RE: [ResourceTiming] Resource timing details

Hi Tony,


> type attribute

Apologies if this has been covered, but what is the rationale for basing the type attribute on the initiator element rather than content-type of the resource?

Here are some of the reasons why we are thinking the download initiator type is more appropriate to expose than the Content Type of the resource:

*         The authoring of a page defines the resources being downloaded, directly caused by page components (HTML elements and JavaScript objects, aka "initiators").  Knowing just the Content Type of the resource makes it hard to track the download back to the specific cause in the HTML.

o   For example, a XHR can download text, HTML, XML, JSON, etc -- any Content-Type.  If the XHR downloaded "application/javascript", it might not be obvious that the download was caused by the XHR vs. a SCRIPT element on the page.

*         It's easier to organize resources by initiator type (IMG vs. SCRIPT) than the multiple Content Types that work for each element (image/png or image/jpeg for IMG, text/javascript or application/javascript for SCRIPT).

*         The Content Type might not match the element/initiator type in cases of errors

o   An IMG could fetch a 404'd resource, whose Content Type is text/html, and it would not be obvious this was an IMG download

*         Initiator type is known immediately - Content Type isn't available until the HTTP headers are returned (and would be missing if there was an error with the download)

*         Content-type is not available to script today so we would have to determine if there was a security concern with exposing it

- Nic

From: [] On Behalf Of Tony Gentilcore
Sent: Tuesday, May 17, 2011 1:31 PM
Subject: [ResourceTiming] Resource timing details

Now that some of the higher level issues are resolved, I took a more detailed pass through the spec. This is kind of a mix of questions and comments.

Section 4.2

> "A downloadable resource is any resource that the user agent asks the networking layer to retrieve."

I believe this means we won't have entries for data: URLs. It might be nice to explicitly mention that in an example.

In general, this relies too heavy on examples. The examples should be marked non-normative and we should have an appropriate normative description.

Section 4.3

> type attribute

Apologies if this has been covered, but what is the rationale for basing the type attribute on the initiator element rather than content-type of the resource?

> url attribute

I think we all understand this, but the spec should probably explicitly state that this is the resolved URL (as opposed to the string found in the attribute).

> fetchStart attribute: "This attribute must return the time immediately before the user agent starts to fetch the resource."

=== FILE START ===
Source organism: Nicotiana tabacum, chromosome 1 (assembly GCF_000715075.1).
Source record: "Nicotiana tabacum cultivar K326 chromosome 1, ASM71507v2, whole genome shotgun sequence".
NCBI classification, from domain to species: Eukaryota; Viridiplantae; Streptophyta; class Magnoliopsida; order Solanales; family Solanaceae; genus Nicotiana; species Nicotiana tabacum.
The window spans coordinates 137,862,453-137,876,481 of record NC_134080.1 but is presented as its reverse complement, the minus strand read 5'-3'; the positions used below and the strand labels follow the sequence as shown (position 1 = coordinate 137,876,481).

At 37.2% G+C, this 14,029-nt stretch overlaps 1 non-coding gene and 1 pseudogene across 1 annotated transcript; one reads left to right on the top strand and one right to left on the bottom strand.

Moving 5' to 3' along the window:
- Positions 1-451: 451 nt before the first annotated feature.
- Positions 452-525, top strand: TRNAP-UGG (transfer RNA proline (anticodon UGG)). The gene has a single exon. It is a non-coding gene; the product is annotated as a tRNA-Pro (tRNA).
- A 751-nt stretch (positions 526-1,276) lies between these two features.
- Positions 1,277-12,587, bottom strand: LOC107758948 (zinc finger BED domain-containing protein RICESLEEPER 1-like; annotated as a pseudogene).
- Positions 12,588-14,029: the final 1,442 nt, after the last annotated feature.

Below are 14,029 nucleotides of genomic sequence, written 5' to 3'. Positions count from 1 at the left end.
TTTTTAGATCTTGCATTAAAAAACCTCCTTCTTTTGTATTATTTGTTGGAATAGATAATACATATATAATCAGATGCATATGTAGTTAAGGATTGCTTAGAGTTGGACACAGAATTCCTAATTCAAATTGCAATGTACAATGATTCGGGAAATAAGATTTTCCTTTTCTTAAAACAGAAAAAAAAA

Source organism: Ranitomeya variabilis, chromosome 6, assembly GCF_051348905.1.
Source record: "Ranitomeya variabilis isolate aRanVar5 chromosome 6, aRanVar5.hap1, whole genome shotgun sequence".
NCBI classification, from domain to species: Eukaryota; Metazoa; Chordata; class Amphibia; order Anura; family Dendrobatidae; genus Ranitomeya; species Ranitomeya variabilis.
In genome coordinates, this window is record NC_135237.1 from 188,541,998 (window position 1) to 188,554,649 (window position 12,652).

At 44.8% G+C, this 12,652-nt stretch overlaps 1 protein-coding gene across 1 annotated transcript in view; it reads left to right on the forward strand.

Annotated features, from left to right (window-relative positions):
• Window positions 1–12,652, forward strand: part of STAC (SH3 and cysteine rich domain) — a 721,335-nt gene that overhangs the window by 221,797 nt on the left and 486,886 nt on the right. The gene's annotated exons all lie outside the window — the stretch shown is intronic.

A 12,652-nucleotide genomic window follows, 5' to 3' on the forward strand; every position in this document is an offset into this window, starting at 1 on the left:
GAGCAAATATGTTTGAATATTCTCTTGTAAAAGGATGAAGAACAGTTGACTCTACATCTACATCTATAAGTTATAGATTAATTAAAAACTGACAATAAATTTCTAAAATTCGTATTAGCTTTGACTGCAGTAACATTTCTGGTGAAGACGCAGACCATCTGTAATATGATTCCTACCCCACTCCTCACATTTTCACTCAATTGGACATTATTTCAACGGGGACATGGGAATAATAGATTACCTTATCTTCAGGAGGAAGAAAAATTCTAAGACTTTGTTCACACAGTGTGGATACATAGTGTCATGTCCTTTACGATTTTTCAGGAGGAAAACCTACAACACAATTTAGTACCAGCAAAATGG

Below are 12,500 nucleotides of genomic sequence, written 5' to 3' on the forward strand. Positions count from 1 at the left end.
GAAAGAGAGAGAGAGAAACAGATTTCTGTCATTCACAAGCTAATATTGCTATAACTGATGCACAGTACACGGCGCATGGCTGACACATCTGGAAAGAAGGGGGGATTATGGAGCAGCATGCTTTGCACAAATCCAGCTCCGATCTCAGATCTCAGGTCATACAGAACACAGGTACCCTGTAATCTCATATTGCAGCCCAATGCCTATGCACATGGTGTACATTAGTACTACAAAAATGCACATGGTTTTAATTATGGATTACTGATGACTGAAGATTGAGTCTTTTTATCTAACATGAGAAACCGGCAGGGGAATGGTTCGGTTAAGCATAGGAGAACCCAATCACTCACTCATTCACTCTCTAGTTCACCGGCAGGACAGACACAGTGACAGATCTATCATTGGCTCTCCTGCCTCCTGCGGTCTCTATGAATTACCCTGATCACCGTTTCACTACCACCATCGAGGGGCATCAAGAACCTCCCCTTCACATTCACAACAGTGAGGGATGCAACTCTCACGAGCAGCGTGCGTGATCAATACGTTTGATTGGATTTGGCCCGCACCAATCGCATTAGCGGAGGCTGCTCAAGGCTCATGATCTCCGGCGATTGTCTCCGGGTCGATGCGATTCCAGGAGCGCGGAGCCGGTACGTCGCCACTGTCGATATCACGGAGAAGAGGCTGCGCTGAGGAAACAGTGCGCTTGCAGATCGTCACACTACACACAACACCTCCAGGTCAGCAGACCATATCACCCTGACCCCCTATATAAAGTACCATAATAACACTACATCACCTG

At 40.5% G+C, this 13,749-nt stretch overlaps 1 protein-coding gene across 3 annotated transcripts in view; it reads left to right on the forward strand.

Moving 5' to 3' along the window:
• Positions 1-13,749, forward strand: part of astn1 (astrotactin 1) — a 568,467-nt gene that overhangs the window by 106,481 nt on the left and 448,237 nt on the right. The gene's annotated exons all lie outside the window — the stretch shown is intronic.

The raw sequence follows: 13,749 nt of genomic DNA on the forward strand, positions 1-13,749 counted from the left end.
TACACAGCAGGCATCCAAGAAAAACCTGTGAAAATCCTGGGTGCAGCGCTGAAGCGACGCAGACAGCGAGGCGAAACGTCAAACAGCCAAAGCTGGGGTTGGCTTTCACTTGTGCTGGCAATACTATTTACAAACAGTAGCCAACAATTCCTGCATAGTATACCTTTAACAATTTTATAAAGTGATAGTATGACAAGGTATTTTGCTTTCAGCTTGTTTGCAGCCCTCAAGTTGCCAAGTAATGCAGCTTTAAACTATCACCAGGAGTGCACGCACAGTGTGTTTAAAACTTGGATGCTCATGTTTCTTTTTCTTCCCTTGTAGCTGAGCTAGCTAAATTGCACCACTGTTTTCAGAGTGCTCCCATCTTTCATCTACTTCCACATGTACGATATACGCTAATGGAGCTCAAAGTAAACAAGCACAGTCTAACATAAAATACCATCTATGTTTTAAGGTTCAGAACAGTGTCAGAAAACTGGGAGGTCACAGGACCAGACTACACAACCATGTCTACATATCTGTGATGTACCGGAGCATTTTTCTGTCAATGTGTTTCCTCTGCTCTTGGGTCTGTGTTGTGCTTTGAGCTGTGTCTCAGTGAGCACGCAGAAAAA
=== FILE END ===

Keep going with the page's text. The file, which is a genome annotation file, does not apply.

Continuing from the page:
This doesn't seem to adequately distinguish it from resourceFetchStart (which I believe we discussed should be renamed resourceStart).

> fetchStart attribute: "This time should not be overwritten if the user agent retries fetching the same resource due to failures."

This sounds like a must-level requirement rather than a should-level. Also, wouldn't this be true of some other attributes as well?

Section 4.4

> clearResourceTimings method: Only the first 150 PerformanceResourceTiming resources will be stored, unless otherwise specified by the user agent or setResourceTimingBufferSize.

This sentence doesn't relate to the functioning of this method. The buffer limit behavior needs to be specified in the processing model.

> getResourceTimings method

I thought we talked about dropping the get-by-type functionality. Shouldn't this instead take an optional location and then we can drop the getResourceTimingsByLocation() method?

> setResourceTimingBufferSize method: If this method is not called, the default maximum number of PerformanceResourceTiming resources stored is 150, unless otherwise specified by the user agent.

This needs to use more precise verbs defined in section 2 (MUST, RECOMMENDED, etc). I think the buffer size should be a variable defined and used during the processing model. The normative requirement for this method should really just be something along the lines of "The setResourceTimingBufferSize(size) method, when invoked, must set the value of |resource-timing-buffer-size| to |size|"

> onbufferfull attribute

Do we still need this handler? Isn't it enough to be able to control the max size?

Section 5.1
These requirements only describe the behavior for each resource, but they should also include the behavior during the overall lifecycle of the page (for instance when is the resource timing list created/destroyed, when does resource collection begin/end?)

These requirements need to explain when a resource is actually added to the resource timing list. Is it added at resourceStart or at responseEnd. If resourceStart, then we also need to define how the rest of the attributes behave while the fetch is pending.

This also needs to explain what happens when the buffer limit is reached. For instance, do additional resources get dropped on the floor or does everything get shifted? At what point in the steps is the buffer limit checked?

When and exactly how the url and type attributes are populated is also missing.

> For each resource initiated on the page:
This isn't specific enough to be implemented. It should be tied to something in the HTML5 spec.

> If the fetched resource results in an HTTP redirect or equivalent, then...
Since this happens after all the other attributes are already set, it would be possible to observe a redirect resource with all the network values in place for the redirect itself, before they have flipped over to the resource being redirected to. I don't think this is what we want.


Received on Wednesday, 18 May 2011 21:41:54 UTC